TROY — Environmental sustainability has come into the spotlight in Troy as a new student club works to incorporate composting and recycling programs.
During a monthly school district meeting on Tuesday, Owen Williams, a Senior at Troy High School, told district officials how the Environmental and Sustainability Club he has founded will work towards making the Trojans more environmentally conscious.
Williams stated that the club was started last year but was not able to kick off environmental programs before schools were closed due to the COVID-19 pandemic.
After “rebooting” over the summer, the club now consists of 19 high schoolers and five Troy alumni who are ready to hit the ground running with “green” goals of educating, recycling and composting daily.
Williams shared that a study he found shows that in schools in Minnesota, 24% of total waste was discovered to be food and 23.5% was recyclable paper.
78% of total waste could be composted, recycled or done away with without being added to a landfill, according to Williams.
In light of this knowledge, Williams announced that composting will be the club’s first priority and that they will add extra garbage cans in the cafeteria for compostable trash with posters informing students what materials can be composted.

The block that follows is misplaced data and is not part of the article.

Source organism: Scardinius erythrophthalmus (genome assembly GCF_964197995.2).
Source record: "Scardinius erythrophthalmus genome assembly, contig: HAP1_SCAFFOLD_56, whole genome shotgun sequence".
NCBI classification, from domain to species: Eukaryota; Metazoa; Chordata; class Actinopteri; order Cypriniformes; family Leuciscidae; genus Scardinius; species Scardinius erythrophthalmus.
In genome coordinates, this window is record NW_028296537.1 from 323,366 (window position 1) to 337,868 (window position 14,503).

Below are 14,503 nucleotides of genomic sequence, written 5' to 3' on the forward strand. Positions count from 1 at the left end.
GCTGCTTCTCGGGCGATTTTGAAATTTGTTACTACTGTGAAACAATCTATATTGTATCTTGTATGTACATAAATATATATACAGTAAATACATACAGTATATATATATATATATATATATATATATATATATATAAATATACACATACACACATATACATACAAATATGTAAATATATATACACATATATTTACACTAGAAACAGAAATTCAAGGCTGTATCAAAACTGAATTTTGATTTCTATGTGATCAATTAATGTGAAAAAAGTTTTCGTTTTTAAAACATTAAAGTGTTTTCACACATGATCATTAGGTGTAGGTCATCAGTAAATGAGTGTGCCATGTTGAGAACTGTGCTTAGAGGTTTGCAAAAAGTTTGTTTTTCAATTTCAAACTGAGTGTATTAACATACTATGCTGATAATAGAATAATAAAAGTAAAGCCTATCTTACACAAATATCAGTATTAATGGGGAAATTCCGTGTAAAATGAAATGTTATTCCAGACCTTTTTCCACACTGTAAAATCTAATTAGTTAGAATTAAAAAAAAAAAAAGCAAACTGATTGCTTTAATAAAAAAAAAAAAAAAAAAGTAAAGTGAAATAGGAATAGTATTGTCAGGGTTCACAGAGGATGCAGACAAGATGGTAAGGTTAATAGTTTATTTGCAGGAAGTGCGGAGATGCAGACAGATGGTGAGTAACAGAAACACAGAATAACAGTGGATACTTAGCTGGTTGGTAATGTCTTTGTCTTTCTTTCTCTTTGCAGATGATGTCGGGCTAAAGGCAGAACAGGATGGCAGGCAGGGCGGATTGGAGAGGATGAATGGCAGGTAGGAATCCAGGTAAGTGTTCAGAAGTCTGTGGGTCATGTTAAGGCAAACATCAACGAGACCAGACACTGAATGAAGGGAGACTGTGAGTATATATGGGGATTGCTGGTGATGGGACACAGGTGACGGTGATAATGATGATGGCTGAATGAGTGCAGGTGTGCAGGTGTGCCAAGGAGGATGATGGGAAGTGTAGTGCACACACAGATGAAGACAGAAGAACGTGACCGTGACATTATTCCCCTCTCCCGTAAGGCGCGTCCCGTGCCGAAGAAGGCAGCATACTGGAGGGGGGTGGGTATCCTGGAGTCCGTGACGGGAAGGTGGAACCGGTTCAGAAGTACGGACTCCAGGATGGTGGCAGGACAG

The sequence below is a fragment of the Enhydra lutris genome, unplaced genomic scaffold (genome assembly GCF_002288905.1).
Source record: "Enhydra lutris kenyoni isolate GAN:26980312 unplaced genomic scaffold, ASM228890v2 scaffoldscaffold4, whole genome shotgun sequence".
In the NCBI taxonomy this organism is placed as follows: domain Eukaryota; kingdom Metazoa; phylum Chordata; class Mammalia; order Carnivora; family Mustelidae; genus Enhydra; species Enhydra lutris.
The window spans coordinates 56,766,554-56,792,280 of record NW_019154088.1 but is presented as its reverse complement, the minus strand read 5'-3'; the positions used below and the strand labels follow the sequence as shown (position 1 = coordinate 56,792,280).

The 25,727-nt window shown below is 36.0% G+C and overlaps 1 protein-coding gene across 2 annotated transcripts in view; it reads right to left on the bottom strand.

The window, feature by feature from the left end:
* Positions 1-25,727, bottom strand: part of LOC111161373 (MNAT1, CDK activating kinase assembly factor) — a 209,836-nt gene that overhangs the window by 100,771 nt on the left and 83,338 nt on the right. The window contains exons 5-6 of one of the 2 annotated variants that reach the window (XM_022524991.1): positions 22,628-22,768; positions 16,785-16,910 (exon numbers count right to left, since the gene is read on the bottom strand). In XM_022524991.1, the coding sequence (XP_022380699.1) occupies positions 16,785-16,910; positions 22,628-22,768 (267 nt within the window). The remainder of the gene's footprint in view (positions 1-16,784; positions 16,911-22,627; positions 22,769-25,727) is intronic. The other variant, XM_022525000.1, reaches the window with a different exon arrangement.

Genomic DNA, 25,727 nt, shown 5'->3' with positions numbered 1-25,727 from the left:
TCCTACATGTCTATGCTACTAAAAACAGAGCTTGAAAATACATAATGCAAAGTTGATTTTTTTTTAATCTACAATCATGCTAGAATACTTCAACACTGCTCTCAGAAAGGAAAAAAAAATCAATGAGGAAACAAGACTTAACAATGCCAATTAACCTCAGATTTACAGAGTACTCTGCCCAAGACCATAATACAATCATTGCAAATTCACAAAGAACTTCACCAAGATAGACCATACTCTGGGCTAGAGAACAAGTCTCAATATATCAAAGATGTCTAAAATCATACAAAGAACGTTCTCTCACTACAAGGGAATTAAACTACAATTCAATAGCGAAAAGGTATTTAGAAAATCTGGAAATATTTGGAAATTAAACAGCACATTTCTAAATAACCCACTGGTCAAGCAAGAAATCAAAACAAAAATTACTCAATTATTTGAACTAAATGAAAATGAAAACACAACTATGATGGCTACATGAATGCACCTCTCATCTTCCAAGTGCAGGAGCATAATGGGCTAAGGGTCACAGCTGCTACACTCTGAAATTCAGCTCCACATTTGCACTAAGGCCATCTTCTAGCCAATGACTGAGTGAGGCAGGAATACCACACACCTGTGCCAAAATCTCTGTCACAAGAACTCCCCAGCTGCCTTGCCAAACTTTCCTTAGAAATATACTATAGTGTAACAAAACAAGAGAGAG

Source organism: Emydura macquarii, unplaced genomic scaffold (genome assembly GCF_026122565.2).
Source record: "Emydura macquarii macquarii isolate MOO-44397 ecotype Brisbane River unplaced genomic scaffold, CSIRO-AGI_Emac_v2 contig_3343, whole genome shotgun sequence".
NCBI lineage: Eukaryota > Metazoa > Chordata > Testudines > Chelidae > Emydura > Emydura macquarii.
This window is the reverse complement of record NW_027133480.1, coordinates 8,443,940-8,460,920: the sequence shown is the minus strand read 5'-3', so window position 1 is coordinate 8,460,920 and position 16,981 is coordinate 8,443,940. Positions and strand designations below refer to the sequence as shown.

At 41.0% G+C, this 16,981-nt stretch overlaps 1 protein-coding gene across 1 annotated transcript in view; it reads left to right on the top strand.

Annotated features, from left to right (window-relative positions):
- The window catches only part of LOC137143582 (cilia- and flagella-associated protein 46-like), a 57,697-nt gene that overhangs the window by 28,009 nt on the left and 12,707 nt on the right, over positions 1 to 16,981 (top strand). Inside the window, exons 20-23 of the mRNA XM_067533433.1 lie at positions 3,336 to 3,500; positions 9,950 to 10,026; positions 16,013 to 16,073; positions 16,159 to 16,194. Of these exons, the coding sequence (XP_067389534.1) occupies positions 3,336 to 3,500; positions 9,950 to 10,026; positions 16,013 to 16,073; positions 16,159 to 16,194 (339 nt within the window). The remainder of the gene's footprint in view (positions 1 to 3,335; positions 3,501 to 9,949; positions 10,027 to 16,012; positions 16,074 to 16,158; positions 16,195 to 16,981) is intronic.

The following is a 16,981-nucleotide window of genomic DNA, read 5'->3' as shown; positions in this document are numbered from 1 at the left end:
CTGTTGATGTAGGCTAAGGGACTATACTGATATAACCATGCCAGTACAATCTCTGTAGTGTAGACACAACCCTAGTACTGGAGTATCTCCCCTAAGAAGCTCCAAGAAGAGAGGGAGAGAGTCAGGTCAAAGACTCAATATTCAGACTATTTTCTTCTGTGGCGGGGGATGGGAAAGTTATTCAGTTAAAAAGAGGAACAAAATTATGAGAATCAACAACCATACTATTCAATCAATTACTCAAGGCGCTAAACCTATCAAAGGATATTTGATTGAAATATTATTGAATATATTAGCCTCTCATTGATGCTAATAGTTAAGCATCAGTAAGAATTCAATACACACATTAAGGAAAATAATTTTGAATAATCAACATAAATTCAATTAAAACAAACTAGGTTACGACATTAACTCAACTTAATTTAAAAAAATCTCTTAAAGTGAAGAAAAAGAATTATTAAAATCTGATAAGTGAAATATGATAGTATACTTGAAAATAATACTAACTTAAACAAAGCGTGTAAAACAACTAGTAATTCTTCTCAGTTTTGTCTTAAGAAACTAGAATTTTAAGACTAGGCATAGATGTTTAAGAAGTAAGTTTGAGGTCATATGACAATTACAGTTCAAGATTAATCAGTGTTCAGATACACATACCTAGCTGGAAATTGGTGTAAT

Williams stated that the club plans to create a compost pile on school property for food, paper and especially paper towels from bathrooms, which he noted are “extremely compostable and very easy to compost” but a material Troy Area School District Maintenance Supervisor David Blair named as one of the school’s top waste contributors.
In November, the club will begin working with the Troy Lions Club to participate in a recycling program, Williams said.
Through the program, the club will work with both the school district and the community to recycle plastics.
Williams added that any proceeds made by the club or from recycling will be invested back into the school, saved for future projects such as potential solar panels or donated to support global sustainability efforts “like global warming or saving the rainforest.”
Looking to long term goals, Williams stated that the club hopes to use five concrete boxes located outside Troy’s Commons Building to grow vegetables or other plants and eventually hopes to establish a farm or area for indoor planting.
Williams explained that Troy’s composting and recycling programs will be started at the Jr./Sr. High School but that the Environmental and Sustainability Club desires to expand them to Troy’s primary and intermediate schools as well.
The Senior stressed that the club plans to implement the environmental programs without adding any extra work for school staff.
Williams added that the club will also strive for energy efficiency in the district, especially focusing on making sure that all electronic devices in the school are turned off at night.
The Environmental and Sustainability Club will also work to educate other students about “green” initiatives, according to Williams.
“We want to not only to do things but to get other people to want to do things with us and to educate and to increase awareness,” he said.